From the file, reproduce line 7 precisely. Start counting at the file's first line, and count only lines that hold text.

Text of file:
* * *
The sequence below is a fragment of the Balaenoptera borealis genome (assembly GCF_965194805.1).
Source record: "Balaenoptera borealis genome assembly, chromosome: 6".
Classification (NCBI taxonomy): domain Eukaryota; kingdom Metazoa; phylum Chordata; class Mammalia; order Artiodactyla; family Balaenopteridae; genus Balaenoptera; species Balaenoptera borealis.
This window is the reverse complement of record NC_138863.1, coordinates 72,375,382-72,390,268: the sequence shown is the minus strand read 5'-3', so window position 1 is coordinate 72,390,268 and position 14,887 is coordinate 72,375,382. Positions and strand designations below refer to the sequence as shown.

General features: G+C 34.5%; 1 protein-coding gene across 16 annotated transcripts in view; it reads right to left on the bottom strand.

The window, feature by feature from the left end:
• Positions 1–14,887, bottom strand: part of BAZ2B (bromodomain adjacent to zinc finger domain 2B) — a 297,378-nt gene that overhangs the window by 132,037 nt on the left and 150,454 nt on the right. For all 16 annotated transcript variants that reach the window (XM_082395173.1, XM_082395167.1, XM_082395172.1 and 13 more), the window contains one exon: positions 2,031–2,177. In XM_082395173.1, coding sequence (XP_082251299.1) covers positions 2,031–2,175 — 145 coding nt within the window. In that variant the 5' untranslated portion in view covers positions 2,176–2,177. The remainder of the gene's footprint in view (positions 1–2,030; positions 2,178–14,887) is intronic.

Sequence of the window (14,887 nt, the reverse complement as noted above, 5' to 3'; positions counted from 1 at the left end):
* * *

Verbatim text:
• Positions 1–14,887, bottom strand: part of BAZ2B (bromodomain adjacent to zinc finger domain 2B) — a 297,378-nt gene that overhangs the window by 132,037 nt on the left and 150,454 nt on the right. For all 16 annotated transcript variants that reach the window (XM_082395173.1, XM_082395167.1, XM_082395172.1 and 13 more), the window contains one exon: positions 2,031–2,177. In XM_082395173.1, coding sequence (XP_082251299.1) covers positions 2,031–2,175 — 145 coding nt within the window. In that variant the 5' untranslated portion in view covers positions 2,176–2,177. The remainder of the gene's footprint in view (positions 1–2,030; positions 2,178–14,887) is intronic.